We love eating out as a family, it's a great way to sample different food and I think it's important children can feel relaxed when eating out, but also learn how to behave in a restaurant.

The children's Piccolo menu I've always found to be great value for money - £6.95 for a starter, a main, a dessert and a babyccino.  Now they offer gluten-free doughballs, and the gluten-free brownie as dessert it means that Ruby was able to enjoy every course without missing out.

It's a shame they don't keep a stock of GF pasta, but let's be honest, we go there for the pizza don't we?

We visited one of our local restaurants at the Xscape complex in Milton Keynes. This is always a very busy restaurant being close to the multiplex cinema and the snow-zone, but it's perfect to visit after a family film.  Apart from their great family welcome and amazing food, one of the things I like best about visiting Pizza Express is that they are often in pretty cool repurposed buildings - we've dined in former banks, old Masonic Halls and listed coaching inns.  The Milton Keynes one is a modern, purpose built premises in the leisure complex, so lacks the charm of some others, but it's fresh and contemporary, with subtle lighting (perhaps too subtle for decent photography, so apologies for the grainy shots!).

Ruby got stuck into her colouring and activity sheets (she enjoyed the pop-out Easter finger puppets) while I perused the menu over a chilled glass of Pinot. There was no question she'd go for the dough-balls, and I like the fact these come with a little side of crudités of tomato, cucumber and pepper, helping her get her five-a-day.  The Old Man selected the antipasto.  When it arrived it was HUGE (I suspect they brought us the sharing platter by mistake) but we all chipped in and helped - we're good like that.  The Antipasto usually comes with baked dough sticks, but these aren't available gluten-free so they swapped them for some GF doughballs. I tried one, for research purposes of course, and they were delicious. Lighter and less doughy than the normal ones, but oh how I've missed doughballs and their moreish garlic butter.  I selected the mozzarella and tomato salad which was light and refreshing, with a generous ball of delicious creamy buffalo mozzarella.  The basil pesto dressing made a nice change from the usual sprinkling of basil leaves.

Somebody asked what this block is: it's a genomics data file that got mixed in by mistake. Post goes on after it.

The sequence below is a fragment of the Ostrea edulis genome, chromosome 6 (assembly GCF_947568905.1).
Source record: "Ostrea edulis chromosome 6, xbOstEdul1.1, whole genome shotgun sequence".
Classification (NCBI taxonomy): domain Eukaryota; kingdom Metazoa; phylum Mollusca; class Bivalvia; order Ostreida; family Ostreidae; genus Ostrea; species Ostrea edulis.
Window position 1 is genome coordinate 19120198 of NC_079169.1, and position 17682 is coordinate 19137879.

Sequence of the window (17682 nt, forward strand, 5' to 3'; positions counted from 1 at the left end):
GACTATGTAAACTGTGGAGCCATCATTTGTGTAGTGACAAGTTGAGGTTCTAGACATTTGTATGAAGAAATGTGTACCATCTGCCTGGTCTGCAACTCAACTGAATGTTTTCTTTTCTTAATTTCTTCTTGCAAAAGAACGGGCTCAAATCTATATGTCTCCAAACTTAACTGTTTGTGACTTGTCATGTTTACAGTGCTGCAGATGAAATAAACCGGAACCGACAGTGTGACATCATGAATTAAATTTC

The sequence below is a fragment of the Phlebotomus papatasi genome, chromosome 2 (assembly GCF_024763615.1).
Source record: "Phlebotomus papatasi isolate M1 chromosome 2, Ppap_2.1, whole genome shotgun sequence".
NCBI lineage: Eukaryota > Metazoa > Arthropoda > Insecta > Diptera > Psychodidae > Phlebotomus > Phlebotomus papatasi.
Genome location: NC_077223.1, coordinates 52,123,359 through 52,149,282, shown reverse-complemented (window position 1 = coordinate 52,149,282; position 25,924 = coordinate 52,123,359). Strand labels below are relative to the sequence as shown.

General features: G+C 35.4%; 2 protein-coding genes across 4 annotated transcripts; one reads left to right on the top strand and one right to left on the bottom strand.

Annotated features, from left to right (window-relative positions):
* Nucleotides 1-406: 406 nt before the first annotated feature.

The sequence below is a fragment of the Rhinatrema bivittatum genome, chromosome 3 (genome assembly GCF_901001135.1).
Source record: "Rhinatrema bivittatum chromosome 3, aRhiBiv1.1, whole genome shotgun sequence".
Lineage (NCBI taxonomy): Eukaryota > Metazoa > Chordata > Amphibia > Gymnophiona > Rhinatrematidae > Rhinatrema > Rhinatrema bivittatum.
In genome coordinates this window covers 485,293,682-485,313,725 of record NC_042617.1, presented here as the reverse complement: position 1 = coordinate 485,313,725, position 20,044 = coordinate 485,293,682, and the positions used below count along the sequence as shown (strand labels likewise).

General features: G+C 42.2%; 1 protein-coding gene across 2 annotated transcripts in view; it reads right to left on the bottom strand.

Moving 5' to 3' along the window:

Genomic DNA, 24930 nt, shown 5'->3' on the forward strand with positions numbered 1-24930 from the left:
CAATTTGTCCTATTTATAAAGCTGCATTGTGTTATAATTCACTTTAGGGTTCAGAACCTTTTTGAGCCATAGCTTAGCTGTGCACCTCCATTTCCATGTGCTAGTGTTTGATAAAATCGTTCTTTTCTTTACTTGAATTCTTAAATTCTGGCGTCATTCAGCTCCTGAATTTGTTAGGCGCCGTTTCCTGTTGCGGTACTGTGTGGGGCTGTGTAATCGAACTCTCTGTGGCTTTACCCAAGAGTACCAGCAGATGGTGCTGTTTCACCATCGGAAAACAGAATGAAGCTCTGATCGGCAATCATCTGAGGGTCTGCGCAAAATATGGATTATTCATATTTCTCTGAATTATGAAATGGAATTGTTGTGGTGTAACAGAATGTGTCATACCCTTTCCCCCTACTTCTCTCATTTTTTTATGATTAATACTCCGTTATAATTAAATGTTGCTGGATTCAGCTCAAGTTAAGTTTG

Onto our mains, Ruby went for a classic Margherita gluten-free pizza, I picked the Padana (my favourite) and The Old Man, an American Hot. The gluten-free bases were thin and crispy style but tasted just as good as the regular pizzas I'd missed so much.  I was a little disappointed with the topping on my pizza, I couldn't taste the goat's cheese at all and suspect it was just mozzarella rather than any goat's cheese.  Maybe because they were thinner, or maybe the lack of gluten, but we were all able to clear our plates happily.  I used to not be able to finish a pizza here and we'd often leave with a doggy-bag pizza box, but we certainly felt less full than usual.  Great news - there was room for dessert!!